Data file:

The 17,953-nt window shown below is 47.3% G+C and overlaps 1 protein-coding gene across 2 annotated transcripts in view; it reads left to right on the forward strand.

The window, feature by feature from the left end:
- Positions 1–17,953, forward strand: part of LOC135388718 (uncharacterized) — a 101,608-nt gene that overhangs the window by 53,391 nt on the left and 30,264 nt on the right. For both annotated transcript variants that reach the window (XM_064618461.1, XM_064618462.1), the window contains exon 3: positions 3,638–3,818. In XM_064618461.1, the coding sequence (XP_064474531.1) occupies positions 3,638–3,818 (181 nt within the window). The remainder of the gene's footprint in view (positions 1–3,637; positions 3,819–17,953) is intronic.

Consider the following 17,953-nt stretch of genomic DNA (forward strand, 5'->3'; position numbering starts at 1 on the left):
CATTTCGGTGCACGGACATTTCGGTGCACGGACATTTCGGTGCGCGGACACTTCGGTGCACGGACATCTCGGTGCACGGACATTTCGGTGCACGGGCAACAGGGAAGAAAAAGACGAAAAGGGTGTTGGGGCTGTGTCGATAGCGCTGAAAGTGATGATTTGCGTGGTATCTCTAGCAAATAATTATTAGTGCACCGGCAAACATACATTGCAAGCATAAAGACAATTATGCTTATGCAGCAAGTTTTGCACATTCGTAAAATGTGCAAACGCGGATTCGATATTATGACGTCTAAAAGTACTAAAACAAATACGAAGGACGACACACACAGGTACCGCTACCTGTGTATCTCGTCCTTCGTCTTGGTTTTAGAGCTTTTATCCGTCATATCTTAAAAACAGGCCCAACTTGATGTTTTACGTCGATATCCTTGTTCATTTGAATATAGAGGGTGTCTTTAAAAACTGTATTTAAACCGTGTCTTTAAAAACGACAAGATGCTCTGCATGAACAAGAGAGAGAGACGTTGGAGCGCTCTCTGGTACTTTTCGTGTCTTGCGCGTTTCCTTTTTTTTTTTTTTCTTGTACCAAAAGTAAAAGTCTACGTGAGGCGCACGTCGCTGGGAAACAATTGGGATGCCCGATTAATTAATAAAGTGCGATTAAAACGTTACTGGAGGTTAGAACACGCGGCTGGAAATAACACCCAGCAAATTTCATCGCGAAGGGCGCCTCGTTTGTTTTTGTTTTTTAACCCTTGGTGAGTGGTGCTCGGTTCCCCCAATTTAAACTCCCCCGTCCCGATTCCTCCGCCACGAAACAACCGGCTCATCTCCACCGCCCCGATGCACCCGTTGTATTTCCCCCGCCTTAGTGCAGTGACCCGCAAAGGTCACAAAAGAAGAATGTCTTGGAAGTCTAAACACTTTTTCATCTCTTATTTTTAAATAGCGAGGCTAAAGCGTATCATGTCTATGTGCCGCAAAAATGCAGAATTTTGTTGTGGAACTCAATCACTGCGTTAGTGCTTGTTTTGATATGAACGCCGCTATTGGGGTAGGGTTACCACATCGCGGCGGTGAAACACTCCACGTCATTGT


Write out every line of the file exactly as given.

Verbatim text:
The 17,953-nt window shown below is 47.3% G+C and overlaps 1 protein-coding gene across 2 annotated transcripts in view; it reads left to right on the forward strand.

The window, feature by feature from the left end:
- Positions 1–17,953, forward strand: part of LOC135388718 (uncharacterized) — a 101,608-nt gene that overhangs the window by 53,391 nt on the left and 30,264 nt on the right. For both annotated transcript variants that reach the window (XM_064618461.1, XM_064618462.1), the window contains exon 3: positions 3,638–3,818. In XM_064618461.1, the coding sequence (XP_064474531.1) occupies positions 3,638–3,818 (181 nt within the window). The remainder of the gene's footprint in view (positions 1–3,637; positions 3,819–17,953) is intronic.

Consider the following 17,953-nt stretch of genomic DNA (forward strand, 5'->3'; position numbering starts at 1 on the left):
CATTTCGGTGCACGGACATTTCGGTGCACGGACATTTCGGTGCGCGGACACTTCGGTGCACGGACATCTCGGTGCACGGACATTTCGGTGCACGGGCAACAGGGAAGAAAAAGACGAAAAGGGTGTTGGGGCTGTGTCGATAGCGCTGAAAGTGATGATTTGCGTGGTATCTCTAGCAAATAATTATTAGTGCACCGGCAAACATACATTGCAAGCATAAAGACAATTATGCTTATGCAGCAAGTTTTGCACATTCGTAAAATGTGCAAACGCGGATTCGATATTATGACGTCTAAAAGTACTAAAACAAATACGAAGGACGACACACACAGGTACCGCTACCTGTGTATCTCGTCCTTCGTCTTGGTTTTAGAGCTTTTATCCGTCATATCTTAAAAACAGGCCCAACTTGATGTTTTACGTCGATATCCTTGTTCATTTGAATATAGAGGGTGTCTTTAAAAACTGTATTTAAACCGTGTCTTTAAAAACGACAAGATGCTCTGCATGAACAAGAGAGAGAGACGTTGGAGCGCTCTCTGGTACTTTTCGTGTCTTGCGCGTTTCCTTTTTTTTTTTTTTCTTGTACCAAAAGTAAAAGTCTACGTGAGGCGCACGTCGCTGGGAAACAATTGGGATGCCCGATTAATTAATAAAGTGCGATTAAAACGTTACTGGAGGTTAGAACACGCGGCTGGAAATAACACCCAGCAAATTTCATCGCGAAGGGCGCCTCGTTTGTTTTTGTTTTTTAACCCTTGGTGAGTGGTGCTCGGTTCCCCCAATTTAAACTCCCCCGTCCCGATTCCTCCGCCACGAAACAACCGGCTCATCTCCACCGCCCCGATGCACCCGTTGTATTTCCCCCGCCTTAGTGCAGTGACCCGCAAAGGTCACAAAAGAAGAATGTCTTGGAAGTCTAAACACTTTTTCATCTCTTATTTTTAAATAGCGAGGCTAAAGCGTATCATGTCTATGTGCCGCAAAAATGCAGAATTTTGTTGTGGAACTCAATCACTGCGTTAGTGCTTGTTTTGATATGAACGCCGCTATTGGGGTAGGGTTACCACATCGCGGCGGTGAAACACTCCACGTCATTGT